So the war in Iraq is finally over. Thank God for that. I'm sure Iraqis will be delighted. They can emerge from their homes where they have been hiding for four years now from the bombs and the bloodshed.
The Americans will be pretty pleased, too, given they've sent 768 soldiers home in body bags since February alone.
Surprising British Prime Minister Gordon Brown didn't have anything to say about this momentous day at Number 10 when he thrust Prime Minister Helen Clark out into the rain last night, but perhaps he just didn't want to share the limelight with a small country that opposed the war in the first place.
OK, I'll release the facetious button on my computer now. I know what National leader John Key meant to say on Morning Report this morning when he explained that the reason National hadn't mentioned Iraq in its foreign policy discussion document was because "frankly the war in Iraq is over".
In a technical sense the illegal incursion by the US and Britain and Australia is over, and what's left is the UN-sanctioned force struggling and mostly failing to keep order. But the reality is little different from warfare for the inhabitants of that god-forsaken country and not much different for the coalition forces either.
At the very least Key's comments were insensitive; at worst they betrayed a surprisingly slippery grasp of foreign affairs.
Politicians were lining up to mock Key today. Clark had a crack from London, Defence Minister Phil Goff chimed in, and even Green MP Keith Locke, normally the mocked rather than the mocker, joined the fray.
Locke said he hoped Key would phone United States President George Bush to tell him the "good news".
"Until Mr Key put me wise I had assumed the US and its coalition allies were bogged down fighting an intractable insurgency in Iraq that had seen a surge in US troop numbers earlier this year."
Yes, very funny - let's all have a laugh at Key's expense. But seriously, what's going on in National at the moment? The party has gone from walking on air to flailing in quicksand within the space of ten days.
Suddenly, National doesn't seem to know what it stands for or what its policies and principles are. Key has gone from sure-footed and confident to bumbling, shifty, and evasive in a matter of days.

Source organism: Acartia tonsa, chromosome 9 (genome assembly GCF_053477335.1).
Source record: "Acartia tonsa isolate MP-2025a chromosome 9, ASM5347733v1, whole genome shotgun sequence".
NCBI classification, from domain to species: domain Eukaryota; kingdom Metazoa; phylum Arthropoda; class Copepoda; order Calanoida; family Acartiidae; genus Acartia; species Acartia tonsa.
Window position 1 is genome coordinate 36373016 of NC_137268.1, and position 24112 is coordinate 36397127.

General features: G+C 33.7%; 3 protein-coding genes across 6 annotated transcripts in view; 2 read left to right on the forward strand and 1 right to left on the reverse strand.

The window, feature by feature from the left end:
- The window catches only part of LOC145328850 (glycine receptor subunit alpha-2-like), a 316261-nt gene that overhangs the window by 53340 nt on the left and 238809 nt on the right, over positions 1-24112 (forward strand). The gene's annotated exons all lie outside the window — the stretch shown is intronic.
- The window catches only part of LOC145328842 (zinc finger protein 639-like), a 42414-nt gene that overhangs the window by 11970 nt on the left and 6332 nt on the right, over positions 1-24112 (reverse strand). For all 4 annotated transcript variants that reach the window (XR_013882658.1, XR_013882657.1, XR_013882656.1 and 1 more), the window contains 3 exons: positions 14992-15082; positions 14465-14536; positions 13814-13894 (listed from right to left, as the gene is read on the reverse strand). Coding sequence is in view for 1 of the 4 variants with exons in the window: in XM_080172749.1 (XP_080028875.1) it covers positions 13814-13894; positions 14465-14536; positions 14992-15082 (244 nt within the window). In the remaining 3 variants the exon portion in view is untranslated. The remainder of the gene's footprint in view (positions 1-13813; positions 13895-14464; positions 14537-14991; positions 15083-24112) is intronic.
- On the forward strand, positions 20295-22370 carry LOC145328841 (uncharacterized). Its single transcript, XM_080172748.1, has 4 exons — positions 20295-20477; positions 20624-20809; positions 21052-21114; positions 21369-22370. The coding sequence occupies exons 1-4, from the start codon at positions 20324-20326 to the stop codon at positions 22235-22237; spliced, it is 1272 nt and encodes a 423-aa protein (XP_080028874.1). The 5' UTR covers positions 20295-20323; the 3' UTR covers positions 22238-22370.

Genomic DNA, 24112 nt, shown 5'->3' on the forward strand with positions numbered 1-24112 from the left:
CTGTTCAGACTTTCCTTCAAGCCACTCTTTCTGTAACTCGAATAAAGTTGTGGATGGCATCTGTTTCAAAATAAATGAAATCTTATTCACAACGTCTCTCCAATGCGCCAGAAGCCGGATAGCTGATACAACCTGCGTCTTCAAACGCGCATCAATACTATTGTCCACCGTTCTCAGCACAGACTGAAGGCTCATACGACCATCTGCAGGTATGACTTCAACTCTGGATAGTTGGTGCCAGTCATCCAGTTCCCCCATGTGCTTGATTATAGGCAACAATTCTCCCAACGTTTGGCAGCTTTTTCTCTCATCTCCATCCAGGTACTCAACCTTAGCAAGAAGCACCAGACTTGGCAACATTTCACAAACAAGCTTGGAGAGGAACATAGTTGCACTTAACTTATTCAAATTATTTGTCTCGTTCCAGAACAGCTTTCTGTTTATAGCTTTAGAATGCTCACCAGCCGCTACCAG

Witness his response yesterday to a question on whether Macquarie bank, a big Aussie investor in public-private partnerships (PPPs) had lobbied him over his policy of allowing PPPs into the education sector:
"Ah, nope, no. I mean, other than the general, sort of, I've looked at PPPs. What I am very focused on is how can we deliver services and infrastructure that New Zealanders desperately need on a faster, more effective and hopefully cheaper basis."
Sorry? "Oh, well, no. I mean, well, I go to functions where there are bankers and I'm sure that some of them have been from Macquarie Bank.''
Right then. Or, on whether or not National would sell state assets on Morning Report today:
KEY: Yeah and I think look, that was portrayed the wrong way and taken completely out of proportion. When I was the, the [sic] Finance spokesman, and I hold the same view now, New Zealand does not need to rush in and sell assets. We... firstly, ah we don't have a debt crisis as we had in the 80s and 90s, and in fact net debt's positive in New Zealand, ah those things make a lot of money now. They didn't make money in the old days, SOEs lost money. PRESENTER: So, so [sic] what is your policy. KEY: Well our point is simply this ah, last time we had a very, very timid policy of saying we might sell a quarter of ah, Solid Energy and some farms on Landcorp. Now, we're listening to the public, we're happy to have that debate, we know they don't want to ah sell assets and we understand that, in fact... PRESENTER: So what is your policy. KEY: Well we'll declare that in 2008, going into the election. PRESENTER: So you don't have a policy. KEY: No, we, we [sic] are in the process of putting together policy
That's funny because on TVNZ's Agenda programme at the weekend, Deputy Leader Bill English said:
PRESENTER: How far along is this policy because it seems like it is very much in its initial stages? ENGLISH: Oh, well it’s essentially a restatement of, um, policy we’ve had for some time, so there’s nothing new.
National has also been backing away from its policy to lift the cap on what GPs can charge and Key's initially firm statements on allowing the private sector into the compulsory education sector have morphed into more of a vague intention to investigate the possibility of using PPPs.
Even on foreign policy, where National should have been on firm ground since it doesn't differentiate much from Labour, the party has been under the spotlight for not mentioning Iraq - probably still the greatest conflagration in the world at present - in its discussion document.
I'm left wondering whether it's just National stuffing up or whether the media is placing the party under more intense scrutiny. Are we being fair? Are we over-analysing? I'd be interested in your views.